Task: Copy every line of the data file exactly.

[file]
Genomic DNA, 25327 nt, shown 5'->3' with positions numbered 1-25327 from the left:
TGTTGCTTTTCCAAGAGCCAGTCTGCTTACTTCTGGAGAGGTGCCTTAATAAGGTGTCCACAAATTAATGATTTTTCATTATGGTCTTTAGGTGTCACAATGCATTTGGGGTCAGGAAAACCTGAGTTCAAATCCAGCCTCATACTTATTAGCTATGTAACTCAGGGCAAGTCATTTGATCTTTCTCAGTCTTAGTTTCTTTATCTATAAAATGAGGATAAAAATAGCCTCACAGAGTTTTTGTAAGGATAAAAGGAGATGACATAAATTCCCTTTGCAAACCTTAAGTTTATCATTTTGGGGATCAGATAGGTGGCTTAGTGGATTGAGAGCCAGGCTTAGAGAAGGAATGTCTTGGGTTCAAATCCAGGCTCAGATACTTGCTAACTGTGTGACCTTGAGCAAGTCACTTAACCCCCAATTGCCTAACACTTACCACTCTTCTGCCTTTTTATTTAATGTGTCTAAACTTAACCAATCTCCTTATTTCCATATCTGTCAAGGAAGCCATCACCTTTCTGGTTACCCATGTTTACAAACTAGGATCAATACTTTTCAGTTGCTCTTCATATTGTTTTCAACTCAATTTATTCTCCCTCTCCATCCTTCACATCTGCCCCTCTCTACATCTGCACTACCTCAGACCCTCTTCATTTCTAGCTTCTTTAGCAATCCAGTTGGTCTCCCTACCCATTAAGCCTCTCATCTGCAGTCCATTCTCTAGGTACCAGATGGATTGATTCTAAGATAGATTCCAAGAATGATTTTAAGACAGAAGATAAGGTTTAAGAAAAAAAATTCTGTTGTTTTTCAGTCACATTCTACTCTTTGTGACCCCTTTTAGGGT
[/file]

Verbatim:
Genomic DNA, 25327 nt, shown 5'->3' with positions numbered 1-25327 from the left:
TGTTGCTTTTCCAAGAGCCAGTCTGCTTACTTCTGGAGAGGTGCCTTAATAAGGTGTCCACAAATTAATGATTTTTCATTATGGTCTTTAGGTGTCACAATGCATTTGGGGTCAGGAAAACCTGAGTTCAAATCCAGCCTCATACTTATTAGCTATGTAACTCAGGGCAAGTCATTTGATCTTTCTCAGTCTTAGTTTCTTTATCTATAAAATGAGGATAAAAATAGCCTCACAGAGTTTTTGTAAGGATAAAAGGAGATGACATAAATTCCCTTTGCAAACCTTAAGTTTATCATTTTGGGGATCAGATAGGTGGCTTAGTGGATTGAGAGCCAGGCTTAGAGAAGGAATGTCTTGGGTTCAAATCCAGGCTCAGATACTTGCTAACTGTGTGACCTTGAGCAAGTCACTTAACCCCCAATTGCCTAACACTTACCACTCTTCTGCCTTTTTATTTAATGTGTCTAAACTTAACCAATCTCCTTATTTCCATATCTGTCAAGGAAGCCATCACCTTTCTGGTTACCCATGTTTACAAACTAGGATCAATACTTTTCAGTTGCTCTTCATATTGTTTTCAACTCAATTTATTCTCCCTCTCCATCCTTCACATCTGCCCCTCTCTACATCTGCACTACCTCAGACCCTCTTCATTTCTAGCTTCTTTAGCAATCCAGTTGGTCTCCCTACCCATTAAGCCTCTCATCTGCAGTCCATTCTCTAGGTACCAGATGGATTGATTCTAAGATAGATTCCAAGAATGATTTTAAGACAGAAGATAAGGTTTAAGAAAAAAAATTCTGTTGTTTTTCAGTCACATTCTACTCTTTGTGACCCCTTTTAGGGT